Multipayer patient-centered medical homes may boost health outcomes for diabetes patients
NEW YORK — A new report published in the June issue of the Joint Commission Journal on Quality and Patient Safety found that diabetes patients can benefit from multipayer patient-centered medical homes.
More than 10,000 patients — assessed by Robert Gabbay, professor of medicine at Penn State College of Medicine and director of the Penn State Institute for Diabetes and Obesity in Hershey, Pa., and colleagues — were enrolled in a broad-scale chronic care model of PCMH, a setting that aims to provide "comprehensive primary care that is coordinated and integrated across all elements of the healthcare system by a physician-led team of individuals who have an ongoing relationship with the patient and, when appropriate, the patient’s family," Gabbay said.
The researchers found that in the first year of intervention, evidence-based care guideline adherence and clinical outcomes saw improvements. For example, patients that received yearly foot assessments for neuropathy — as part of the PCMH mulitpayer initiative — significantly increased from 50% to 69%. Similarly, patients receiving annual screenings for nephropathy and diabetic retinopathy, as well as administration of pneumonia and influenza vaccines, also improved.
Additional improvements were found among high-risk patients, including:
An 8.5% absolute increase in the percentage of patients with an LDL cholesterol level under 130;
A 4% absolute increase in the percentage of patients with blood pressure under 140/90; and
A 2.5% absolute decrease in the percentage of patients with HbA1C above 9.
The first-year outcomes were pooled from 25 participating practices and 143 participating providers in the Southeast region of Pennsylvania, which focused on diabetes patients.
Gabbay noted that despite the significant health improvements among the diabetes patients, "over time, it will be important to continue to monitor the intervention to fully assess the impact of these improvements in clinical care on costs," he wrote.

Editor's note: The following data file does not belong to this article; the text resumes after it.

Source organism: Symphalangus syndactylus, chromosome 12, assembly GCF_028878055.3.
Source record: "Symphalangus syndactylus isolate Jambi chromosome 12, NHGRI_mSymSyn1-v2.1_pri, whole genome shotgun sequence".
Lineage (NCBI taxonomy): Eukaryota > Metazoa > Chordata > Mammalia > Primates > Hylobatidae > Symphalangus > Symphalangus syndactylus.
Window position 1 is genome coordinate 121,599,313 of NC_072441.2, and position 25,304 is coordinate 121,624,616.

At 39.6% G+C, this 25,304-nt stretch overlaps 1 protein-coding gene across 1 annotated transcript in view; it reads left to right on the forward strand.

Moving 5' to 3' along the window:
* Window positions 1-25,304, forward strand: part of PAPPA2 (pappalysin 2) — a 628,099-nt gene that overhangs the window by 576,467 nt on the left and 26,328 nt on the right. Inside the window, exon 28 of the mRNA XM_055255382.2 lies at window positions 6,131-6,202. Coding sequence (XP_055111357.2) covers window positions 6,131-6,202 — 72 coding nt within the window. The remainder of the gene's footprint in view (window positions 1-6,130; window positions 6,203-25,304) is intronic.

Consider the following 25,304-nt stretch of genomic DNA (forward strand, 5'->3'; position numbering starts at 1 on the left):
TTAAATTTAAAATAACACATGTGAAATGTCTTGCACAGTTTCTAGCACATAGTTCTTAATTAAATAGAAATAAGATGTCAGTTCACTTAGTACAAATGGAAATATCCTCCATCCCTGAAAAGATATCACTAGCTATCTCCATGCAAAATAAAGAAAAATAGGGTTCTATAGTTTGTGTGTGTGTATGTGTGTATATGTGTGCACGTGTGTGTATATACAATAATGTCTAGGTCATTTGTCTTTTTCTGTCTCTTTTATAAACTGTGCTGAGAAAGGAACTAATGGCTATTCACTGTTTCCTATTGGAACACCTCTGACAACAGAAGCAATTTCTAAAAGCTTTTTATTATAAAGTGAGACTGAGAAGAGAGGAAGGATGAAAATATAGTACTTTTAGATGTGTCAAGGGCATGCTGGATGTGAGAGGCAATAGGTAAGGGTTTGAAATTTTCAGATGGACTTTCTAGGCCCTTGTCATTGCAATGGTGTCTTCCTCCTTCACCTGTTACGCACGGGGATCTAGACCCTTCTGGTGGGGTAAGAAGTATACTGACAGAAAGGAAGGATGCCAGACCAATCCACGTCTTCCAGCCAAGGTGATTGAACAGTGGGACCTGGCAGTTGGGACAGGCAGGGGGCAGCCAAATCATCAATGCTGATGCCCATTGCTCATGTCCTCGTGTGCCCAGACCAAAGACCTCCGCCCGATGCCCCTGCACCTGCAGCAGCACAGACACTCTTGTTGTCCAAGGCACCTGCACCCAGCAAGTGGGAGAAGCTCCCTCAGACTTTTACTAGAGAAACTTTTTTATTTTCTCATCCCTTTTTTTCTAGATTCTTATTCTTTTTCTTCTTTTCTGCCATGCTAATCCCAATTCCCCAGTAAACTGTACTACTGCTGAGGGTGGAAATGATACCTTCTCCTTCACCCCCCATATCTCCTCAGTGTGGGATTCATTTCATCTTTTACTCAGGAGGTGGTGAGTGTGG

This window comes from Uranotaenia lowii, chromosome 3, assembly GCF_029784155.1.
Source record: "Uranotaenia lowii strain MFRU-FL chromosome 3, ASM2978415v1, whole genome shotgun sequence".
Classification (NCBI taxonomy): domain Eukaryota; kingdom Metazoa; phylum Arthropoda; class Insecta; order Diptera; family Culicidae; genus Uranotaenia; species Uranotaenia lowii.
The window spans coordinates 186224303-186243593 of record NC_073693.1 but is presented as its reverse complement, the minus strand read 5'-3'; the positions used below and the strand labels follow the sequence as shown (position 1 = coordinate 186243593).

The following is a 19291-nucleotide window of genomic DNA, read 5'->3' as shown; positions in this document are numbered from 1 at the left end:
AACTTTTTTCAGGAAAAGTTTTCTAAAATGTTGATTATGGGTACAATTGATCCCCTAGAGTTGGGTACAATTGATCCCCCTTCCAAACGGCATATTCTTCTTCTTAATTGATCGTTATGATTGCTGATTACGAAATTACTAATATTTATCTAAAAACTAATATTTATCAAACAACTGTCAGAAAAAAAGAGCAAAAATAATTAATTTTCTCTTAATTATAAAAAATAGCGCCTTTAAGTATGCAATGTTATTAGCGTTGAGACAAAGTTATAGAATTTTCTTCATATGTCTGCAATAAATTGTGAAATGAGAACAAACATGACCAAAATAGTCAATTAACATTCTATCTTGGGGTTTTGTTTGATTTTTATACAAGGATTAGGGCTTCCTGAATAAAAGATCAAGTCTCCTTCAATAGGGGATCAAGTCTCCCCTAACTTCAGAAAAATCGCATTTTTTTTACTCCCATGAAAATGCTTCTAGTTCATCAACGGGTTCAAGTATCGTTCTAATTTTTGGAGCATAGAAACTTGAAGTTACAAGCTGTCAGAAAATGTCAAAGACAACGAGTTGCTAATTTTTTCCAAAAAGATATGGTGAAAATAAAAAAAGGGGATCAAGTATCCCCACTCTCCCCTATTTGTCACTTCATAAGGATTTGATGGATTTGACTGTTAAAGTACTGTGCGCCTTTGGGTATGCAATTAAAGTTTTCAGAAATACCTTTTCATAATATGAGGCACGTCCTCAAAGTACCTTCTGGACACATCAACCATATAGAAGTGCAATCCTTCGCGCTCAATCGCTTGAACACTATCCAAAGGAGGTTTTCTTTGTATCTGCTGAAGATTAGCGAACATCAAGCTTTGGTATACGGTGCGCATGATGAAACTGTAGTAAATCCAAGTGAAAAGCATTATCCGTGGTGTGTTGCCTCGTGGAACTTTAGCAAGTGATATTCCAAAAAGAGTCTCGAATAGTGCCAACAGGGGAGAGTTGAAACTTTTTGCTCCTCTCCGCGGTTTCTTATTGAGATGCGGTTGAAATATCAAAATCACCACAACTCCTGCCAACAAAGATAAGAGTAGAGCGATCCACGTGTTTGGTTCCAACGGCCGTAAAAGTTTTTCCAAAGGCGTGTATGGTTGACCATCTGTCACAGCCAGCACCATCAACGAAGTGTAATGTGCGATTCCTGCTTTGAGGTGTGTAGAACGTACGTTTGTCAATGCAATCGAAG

Teva settles patent dispute with Amgen
THOUSAND OAKS, Calif. — Generic drug maker Teva recently admitted that one of its drugs infringes two of Amgen’s patents.
The U.S. District Court in Pennsylvania has barred Teva from selling its human G-CSF (human granulocyte colony-stimulating factor) product Neutroval in the United States until Nov. 10, 2013. What’s more, the court’s injunction extends to Teva’s other human G-CSF product, Neugranin. Teva will not sell Neugranin until Nov. 10, 2013, unless it first obtains a final court decision that Amgen’s patents are not infringed by Neugranin.
The two patents at issue in the litigation, U.S. Patent Nos. 5,580,755 and 5,582,823, expire in early December 2013.
"We are very pleased with this outcome, as it reaffirms the validity of these important patents," Amgen SVP general counsel and secretary David Scott said. "This closes this matter and allows Amgen to continue to focus on bringing innovative therapies to patients with grievous illnesses."
Human G-CSF is a hormone designed to stimulate the bone marrow to produce granulocytes and stem cells.
Affordable Medicines Utilization Act of 2011 encourages use of generic drugs
WASHINGTON — New bipartisan legislation introduced to the Senate last week seeks to offer states incentives to use generic drugs by allowing states to temporarily keep a portion of the savings.
Senators Scott Brown, R-Mass.; Ron Wyden, D-Ore.; and John McCain, R-Ariz., introduced the Affordable Medicines Utilization Act of 2011, saying that the bill would encourage states to take advantage of cost-saving generic drugs.
“With our nation in a financial crisis and as federal and state healthcare expenditures continue to rise, we must ensure that our healthcare programs are efficiently managed,” McCain said. “A recent study found that the federal/state Medicaid program potentially overspends by more than $300 million per year on brand-name drugs when a cheaper generic drug equivalent is available. This bipartisan proposal incentivizes state Medicaid programs to substitute generics for more expensive brand-name drugs, introducing real competition for reimbursement dollars and saving taxpayers’ hard-earned money.”
The bipartisan legislation has received endorsement from the National Association of Chain Drug Stores, stating in a letter that, “The Affordable Medicines Utilization Act of 2011 will provide incentives that will encourage state programs to efficiently use their healthcare dollars through increased use of more cost-efficient generic drugs while at the same time generating savings for not only the state but for the patient as well,” NACDS wrote.
NACDS did, however, caution against "evaluating spending on prescription drugs in a vacuum."